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Social Anxiety Treatment Center
What is Social Anxiety Disorder?
Social anxiety disorder, also called social phobia, is an anxiety disorder in which a person experiences an excessive and unreasonable fear of social situations. Anxiety and self-consciousness arise from a fear of being judged, watched and criticized by others. The anxiety may also result from a lack of social skills or experience in social situations.
An individual suffering from social anxiety disorder may begin to avoid social situations altogether.Those with social anxiety disorder often suffer from “anticipatory” anxiety, the fear of a situation before it even happens, for days or weeks prior to an event. They may be aware that their fear is unreasonable, but remain unable to overcome it.
Social Anxiety Statistics
Millions of people suffer from either a specific social anxiety, or from a generalized social anxiety. It is estimated that between 7 and 8 percent of the U.S population suffers from some form of social anxiety. The lifetime prevalence rate for developing social anxiety disorder is between 13 and 14 percent. Social anxiety disorder may be linked to other mental health disorders such as such aspanic disorder, obsessive-compulsive disorder, and depression disorders.
Symptoms of Social Anxiety Disorder
People suffering from social anxiety disorder can experience significant emotional distress in the following situations:
Being introduced to new people
Being in large groups of people
Being teased or criticized
Being the center of attention
Being watched while doing something
Meeting authority figures
Most social encounters, especially with strangers
Going around the room, or table, in a circle and having to say something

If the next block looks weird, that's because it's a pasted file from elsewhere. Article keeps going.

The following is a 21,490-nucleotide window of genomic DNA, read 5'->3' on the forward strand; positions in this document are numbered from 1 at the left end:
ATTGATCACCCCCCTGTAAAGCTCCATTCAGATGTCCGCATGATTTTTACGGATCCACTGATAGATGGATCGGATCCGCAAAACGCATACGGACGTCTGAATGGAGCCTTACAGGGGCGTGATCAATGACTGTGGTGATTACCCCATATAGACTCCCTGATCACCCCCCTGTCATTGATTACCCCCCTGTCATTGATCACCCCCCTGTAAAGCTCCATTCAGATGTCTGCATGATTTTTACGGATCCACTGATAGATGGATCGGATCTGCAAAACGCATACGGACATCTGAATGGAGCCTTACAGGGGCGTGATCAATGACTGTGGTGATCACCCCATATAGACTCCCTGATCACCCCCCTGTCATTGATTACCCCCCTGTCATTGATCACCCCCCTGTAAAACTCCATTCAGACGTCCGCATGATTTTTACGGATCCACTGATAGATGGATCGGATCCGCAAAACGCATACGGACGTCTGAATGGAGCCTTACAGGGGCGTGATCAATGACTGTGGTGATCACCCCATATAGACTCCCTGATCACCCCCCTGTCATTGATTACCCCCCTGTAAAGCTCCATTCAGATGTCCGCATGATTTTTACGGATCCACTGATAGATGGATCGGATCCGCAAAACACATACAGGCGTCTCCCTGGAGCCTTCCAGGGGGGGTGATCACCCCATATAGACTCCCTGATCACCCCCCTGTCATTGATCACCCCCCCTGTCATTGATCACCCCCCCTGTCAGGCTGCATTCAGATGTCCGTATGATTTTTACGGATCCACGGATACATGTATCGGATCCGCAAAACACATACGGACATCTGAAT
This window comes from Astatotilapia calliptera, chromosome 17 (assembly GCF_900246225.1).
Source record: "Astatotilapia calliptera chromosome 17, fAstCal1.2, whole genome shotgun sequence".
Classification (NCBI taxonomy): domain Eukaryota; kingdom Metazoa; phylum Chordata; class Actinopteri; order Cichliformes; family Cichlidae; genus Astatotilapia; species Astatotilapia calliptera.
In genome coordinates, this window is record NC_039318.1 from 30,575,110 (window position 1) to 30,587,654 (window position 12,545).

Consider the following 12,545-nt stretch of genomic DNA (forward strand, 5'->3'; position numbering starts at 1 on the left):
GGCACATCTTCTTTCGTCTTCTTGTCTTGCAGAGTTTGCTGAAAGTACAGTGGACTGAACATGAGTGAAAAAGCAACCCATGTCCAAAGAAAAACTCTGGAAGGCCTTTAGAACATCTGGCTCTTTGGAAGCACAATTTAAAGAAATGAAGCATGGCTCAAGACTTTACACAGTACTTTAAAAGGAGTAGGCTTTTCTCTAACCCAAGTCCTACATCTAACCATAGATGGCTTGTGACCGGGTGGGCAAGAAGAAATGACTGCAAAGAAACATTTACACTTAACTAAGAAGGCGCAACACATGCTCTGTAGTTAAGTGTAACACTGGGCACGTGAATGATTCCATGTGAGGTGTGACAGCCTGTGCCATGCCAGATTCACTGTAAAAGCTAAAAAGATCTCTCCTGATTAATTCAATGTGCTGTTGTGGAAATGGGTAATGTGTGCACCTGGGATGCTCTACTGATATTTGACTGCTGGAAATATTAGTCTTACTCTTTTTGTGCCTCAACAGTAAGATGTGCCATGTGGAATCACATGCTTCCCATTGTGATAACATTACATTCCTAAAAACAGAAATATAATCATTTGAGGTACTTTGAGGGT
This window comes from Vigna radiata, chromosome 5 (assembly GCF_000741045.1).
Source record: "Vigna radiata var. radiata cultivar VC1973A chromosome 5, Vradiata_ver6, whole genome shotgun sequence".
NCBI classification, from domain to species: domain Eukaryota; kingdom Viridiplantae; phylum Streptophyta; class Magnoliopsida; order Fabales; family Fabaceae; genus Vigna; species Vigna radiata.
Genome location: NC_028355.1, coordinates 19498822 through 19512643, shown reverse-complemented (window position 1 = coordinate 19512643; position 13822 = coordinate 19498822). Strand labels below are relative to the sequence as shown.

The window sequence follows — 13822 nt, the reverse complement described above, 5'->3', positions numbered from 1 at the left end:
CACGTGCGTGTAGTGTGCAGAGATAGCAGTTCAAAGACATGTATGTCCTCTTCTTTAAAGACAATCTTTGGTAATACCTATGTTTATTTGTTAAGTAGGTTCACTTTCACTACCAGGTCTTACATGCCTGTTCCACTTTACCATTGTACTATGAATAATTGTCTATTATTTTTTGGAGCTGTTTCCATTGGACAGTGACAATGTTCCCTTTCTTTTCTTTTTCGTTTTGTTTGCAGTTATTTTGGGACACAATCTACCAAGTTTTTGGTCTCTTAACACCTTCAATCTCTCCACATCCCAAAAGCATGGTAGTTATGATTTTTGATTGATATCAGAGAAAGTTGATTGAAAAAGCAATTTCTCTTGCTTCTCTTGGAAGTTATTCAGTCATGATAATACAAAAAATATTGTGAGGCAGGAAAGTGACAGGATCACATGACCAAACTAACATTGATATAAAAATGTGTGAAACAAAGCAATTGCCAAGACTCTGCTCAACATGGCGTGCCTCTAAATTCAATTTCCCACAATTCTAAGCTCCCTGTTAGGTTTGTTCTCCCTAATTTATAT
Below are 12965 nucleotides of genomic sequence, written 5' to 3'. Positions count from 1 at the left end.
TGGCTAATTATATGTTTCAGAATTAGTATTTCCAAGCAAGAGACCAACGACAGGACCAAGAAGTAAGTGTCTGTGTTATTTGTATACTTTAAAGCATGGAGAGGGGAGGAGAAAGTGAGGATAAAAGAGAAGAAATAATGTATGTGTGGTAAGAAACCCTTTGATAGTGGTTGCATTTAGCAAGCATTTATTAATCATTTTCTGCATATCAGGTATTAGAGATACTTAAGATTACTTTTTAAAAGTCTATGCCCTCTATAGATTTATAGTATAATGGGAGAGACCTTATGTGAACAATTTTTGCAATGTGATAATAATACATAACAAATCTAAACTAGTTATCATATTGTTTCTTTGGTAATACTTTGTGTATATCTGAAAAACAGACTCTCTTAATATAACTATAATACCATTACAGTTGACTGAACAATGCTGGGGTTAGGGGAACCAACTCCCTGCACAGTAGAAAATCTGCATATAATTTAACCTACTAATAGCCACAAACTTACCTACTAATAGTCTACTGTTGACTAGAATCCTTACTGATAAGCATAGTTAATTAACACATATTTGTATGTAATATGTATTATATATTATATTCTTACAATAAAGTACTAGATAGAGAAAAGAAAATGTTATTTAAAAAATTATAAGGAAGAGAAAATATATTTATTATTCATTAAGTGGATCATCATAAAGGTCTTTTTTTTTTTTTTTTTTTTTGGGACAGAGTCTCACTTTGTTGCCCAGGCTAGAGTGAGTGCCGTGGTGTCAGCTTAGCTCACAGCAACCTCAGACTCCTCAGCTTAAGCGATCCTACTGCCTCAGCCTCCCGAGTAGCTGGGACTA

Eating or drinking in front of others
Writing or working in front of others
Being the center of attention.Interacting with people, including dating or going to parties
Asking questions or giving reports in groups
Using public toilets
Talking on the telephone
The Physiological Symptoms
The physiological symptoms that can accompany social anxiety may include:
Constant and intense anxiety
Turning red or blushing
Dry throat and mouth
Swallowing with difficulty
Those with social anxiety disorder suffer from distorted thinking, including false beliefs about social situations and the negative opinions of others. Without treatment, social anxiety disorder can negatively interfere with the normal daily routine, including school, work, social activities, and relationships.
Treatment for Social Anxiety Disorder
Treatment for Social Anxiety Disorder is conducted using cognitive behavioral therapy. A successful program for social anxiety disorder must encompass cognitive methods, strategies and concepts that will allow for permanent change.
The goal of cognitive behavioral therapy is to guide the individual’s thoughts in a more rational direction and help the individual stop avoiding situations cause anxiety. It teaches skills that can be employed to react differently to the situations that trigger anxiety symptoms.
Therapy may include systematic desensitization or real life exposure to feared situations. With systematic desensitization, the individual imagines the frightening situation and works through his or her fears in a safe and relaxed environment, such as the therapist’s office. Real-life exposure gradually exposes the person to the situation with the support of the therapist.
Therapies that improve self-esteem and social skills, and relaxation techniques, such as deep breathing, may also help a person deal with social anxiety disorder.
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